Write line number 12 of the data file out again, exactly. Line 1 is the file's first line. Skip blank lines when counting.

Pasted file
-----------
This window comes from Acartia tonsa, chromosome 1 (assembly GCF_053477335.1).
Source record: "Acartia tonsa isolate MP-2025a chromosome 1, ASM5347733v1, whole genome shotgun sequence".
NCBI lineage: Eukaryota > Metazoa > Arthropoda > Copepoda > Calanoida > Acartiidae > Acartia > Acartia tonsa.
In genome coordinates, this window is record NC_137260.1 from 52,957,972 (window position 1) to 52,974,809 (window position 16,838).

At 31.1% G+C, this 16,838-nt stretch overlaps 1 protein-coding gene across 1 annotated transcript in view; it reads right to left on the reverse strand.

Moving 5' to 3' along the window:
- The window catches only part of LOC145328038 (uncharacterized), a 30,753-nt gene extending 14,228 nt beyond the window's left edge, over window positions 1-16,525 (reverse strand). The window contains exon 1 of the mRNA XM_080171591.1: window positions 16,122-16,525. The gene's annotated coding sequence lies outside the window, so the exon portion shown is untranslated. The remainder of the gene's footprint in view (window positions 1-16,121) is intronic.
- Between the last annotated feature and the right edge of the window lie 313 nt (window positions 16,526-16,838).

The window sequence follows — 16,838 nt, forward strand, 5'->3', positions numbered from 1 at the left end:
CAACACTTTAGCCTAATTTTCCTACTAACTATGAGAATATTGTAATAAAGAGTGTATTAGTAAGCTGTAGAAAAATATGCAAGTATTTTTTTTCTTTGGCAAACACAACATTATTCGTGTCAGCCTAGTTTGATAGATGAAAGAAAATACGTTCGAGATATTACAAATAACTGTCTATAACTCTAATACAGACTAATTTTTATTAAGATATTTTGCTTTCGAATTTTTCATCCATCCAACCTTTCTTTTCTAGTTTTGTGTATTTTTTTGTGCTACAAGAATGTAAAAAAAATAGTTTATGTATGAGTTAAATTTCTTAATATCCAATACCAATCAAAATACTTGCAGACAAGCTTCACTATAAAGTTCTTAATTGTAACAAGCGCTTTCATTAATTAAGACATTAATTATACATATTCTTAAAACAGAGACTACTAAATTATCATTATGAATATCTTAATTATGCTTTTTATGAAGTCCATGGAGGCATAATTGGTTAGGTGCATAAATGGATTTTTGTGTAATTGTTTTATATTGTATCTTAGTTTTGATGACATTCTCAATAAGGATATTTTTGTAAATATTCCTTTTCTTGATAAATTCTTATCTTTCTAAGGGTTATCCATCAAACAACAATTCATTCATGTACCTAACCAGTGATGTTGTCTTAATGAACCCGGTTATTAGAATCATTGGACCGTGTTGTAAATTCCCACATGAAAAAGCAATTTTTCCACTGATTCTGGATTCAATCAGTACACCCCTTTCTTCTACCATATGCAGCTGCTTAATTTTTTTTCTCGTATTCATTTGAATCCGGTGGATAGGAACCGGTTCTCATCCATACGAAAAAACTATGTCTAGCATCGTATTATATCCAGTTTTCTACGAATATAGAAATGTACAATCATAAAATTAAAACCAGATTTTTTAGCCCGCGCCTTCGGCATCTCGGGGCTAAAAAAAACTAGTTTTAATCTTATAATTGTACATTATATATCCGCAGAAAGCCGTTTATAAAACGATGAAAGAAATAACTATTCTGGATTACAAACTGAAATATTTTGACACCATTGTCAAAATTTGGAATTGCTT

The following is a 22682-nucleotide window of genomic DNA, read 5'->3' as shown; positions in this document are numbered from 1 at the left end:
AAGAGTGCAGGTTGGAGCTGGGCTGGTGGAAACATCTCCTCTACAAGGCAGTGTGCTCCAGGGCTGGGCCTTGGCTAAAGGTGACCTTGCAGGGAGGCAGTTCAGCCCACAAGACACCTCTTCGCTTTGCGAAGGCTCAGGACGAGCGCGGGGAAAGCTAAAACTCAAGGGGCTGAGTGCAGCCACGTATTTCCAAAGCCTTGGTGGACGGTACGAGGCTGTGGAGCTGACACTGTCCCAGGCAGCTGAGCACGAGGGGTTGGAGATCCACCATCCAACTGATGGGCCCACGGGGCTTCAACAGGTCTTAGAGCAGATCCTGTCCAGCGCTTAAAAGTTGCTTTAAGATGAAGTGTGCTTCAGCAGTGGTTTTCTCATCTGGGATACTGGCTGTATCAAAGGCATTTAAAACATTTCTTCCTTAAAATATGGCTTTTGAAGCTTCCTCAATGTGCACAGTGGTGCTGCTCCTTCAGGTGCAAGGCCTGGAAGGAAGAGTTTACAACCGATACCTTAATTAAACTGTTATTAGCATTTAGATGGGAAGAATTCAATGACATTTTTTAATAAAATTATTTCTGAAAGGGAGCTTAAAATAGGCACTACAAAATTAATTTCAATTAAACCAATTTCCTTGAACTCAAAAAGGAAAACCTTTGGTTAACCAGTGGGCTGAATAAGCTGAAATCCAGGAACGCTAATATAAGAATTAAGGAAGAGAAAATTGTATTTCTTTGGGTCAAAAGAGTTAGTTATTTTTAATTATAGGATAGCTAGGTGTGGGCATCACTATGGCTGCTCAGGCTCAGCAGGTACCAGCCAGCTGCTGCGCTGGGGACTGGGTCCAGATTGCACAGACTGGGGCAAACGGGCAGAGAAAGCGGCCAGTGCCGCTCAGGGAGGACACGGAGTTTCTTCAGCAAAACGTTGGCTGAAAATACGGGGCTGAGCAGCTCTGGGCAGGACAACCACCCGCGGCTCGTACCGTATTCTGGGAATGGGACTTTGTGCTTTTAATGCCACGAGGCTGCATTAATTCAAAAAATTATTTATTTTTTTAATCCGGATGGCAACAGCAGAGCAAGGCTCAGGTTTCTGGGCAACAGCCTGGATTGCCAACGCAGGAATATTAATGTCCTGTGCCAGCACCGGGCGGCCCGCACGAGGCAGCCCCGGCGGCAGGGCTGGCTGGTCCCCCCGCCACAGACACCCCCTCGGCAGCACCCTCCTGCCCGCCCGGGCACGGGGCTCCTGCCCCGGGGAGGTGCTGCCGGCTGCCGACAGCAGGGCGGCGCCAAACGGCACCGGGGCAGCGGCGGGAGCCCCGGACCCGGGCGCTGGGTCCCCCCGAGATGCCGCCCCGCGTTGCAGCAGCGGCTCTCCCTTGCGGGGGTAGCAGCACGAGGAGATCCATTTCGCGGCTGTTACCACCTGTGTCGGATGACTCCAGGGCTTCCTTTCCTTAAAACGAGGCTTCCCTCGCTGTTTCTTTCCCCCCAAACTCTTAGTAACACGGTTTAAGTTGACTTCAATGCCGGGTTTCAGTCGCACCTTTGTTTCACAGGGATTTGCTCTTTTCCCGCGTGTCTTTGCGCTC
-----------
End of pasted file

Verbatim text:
AAGAGTGCAGGTTGGAGCTGGGCTGGTGGAAACATCTCCTCTACAAGGCAGTGTGCTCCAGGGCTGGGCCTTGGCTAAAGGTGACCTTGCAGGGAGGCAGTTCAGCCCACAAGACACCTCTTCGCTTTGCGAAGGCTCAGGACGAGCGCGGGGAAAGCTAAAACTCAAGGGGCTGAGTGCAGCCACGTATTTCCAAAGCCTTGGTGGACGGTACGAGGCTGTGGAGCTGACACTGTCCCAGGCAGCTGAGCACGAGGGGTTGGAGATCCACCATCCAACTGATGGGCCCACGGGGCTTCAACAGGTCTTAGAGCAGATCCTGTCCAGCGCTTAAAAGTTGCTTTAAGATGAAGTGTGCTTCAGCAGTGGTTTTCTCATCTGGGATACTGGCTGTATCAAAGGCATTTAAAACATTTCTTCCTTAAAATATGGCTTTTGAAGCTTCCTCAATGTGCACAGTGGTGCTGCTCCTTCAGGTGCAAGGCCTGGAAGGAAGAGTTTACAACCGATACCTTAATTAAACTGTTATTAGCATTTAGATGGGAAGAATTCAATGACATTTTTTAATAAAATTATTTCTGAAAGGGAGCTTAAAATAGGCACTACAAAATTAATTTCAATTAAACCAATTTCCTTGAACTCAAAAAGGAAAACCTTTGGTTAACCAGTGGGCTGAATAAGCTGAAATCCAGGAACGCTAATATAAGAATTAAGGAAGAGAAAATTGTATTTCTTTGGGTCAAAAGAGTTAGTTATTTTTAATTATAGGATAGCTAGGTGTGGGCATCACTATGGCTGCTCAGGCTCAGCAGGTACCAGCCAGCTGCTGCGCTGGGGACTGGGTCCAGATTGCACAGACTGGGGCAAACGGGCAGAGAAAGCGGCCAGTGCCGCTCAGGGAGGACACGGAGTTTCTTCAGCAAAACGTTGGCTGAAAATACGGGGCTGAGCAGCTCTGGGCAGGACAACCACCCGCGGCTCGTACCGTATTCTGGGAATGGGACTTTGTGCTTTTAATGCCACGAGGCTGCATTAATTCAAAAAATTATTTATTTTTTTAATCCGGATGGCAACAGCAGAGCAAGGCTCAGGTTTCTGGGCAACAGCCTGGATTGCCAACGCAGGAATATTAATGTCCTGTGCCAGCACCGGGCGGCCCGCACGAGGCAGCCCCGGCGGCAGGGCTGGCTGGTCCCCCCGCCACAGACACCCCCTCGGCAGCACCCTCCTGCCCGCCCGGGCACGGGGCTCCTGCCCCGGGGAGGTGCTGCCGGCTGCCGACAGCAGGGCGGCGCCAAACGGCACCGGGGCAGCGGCGGGAGCCCCGGACCCGGGCGCTGGGTCCCCCCGAGATGCCGCCCCGCGTTGCAGCAGCGGCTCTCCCTTGCGGGGGTAGCAGCACGAGGAGATCCATTTCGCGGCTGTTACCACCTGTGTCGGATGACTCCAGGGCTTCCTTTCCTTAAAACGAGGCTTCCCTCGCTGTTTCTTTCCCCCCAAACTCTTAGTAACACGGTTTAAGTTGACTTCAATGCCGGGTTTCAGTCGCACCTTTGTTTCACAGGGATTTGCTCTTTTCCCGCGTGTCTTTGCGCTC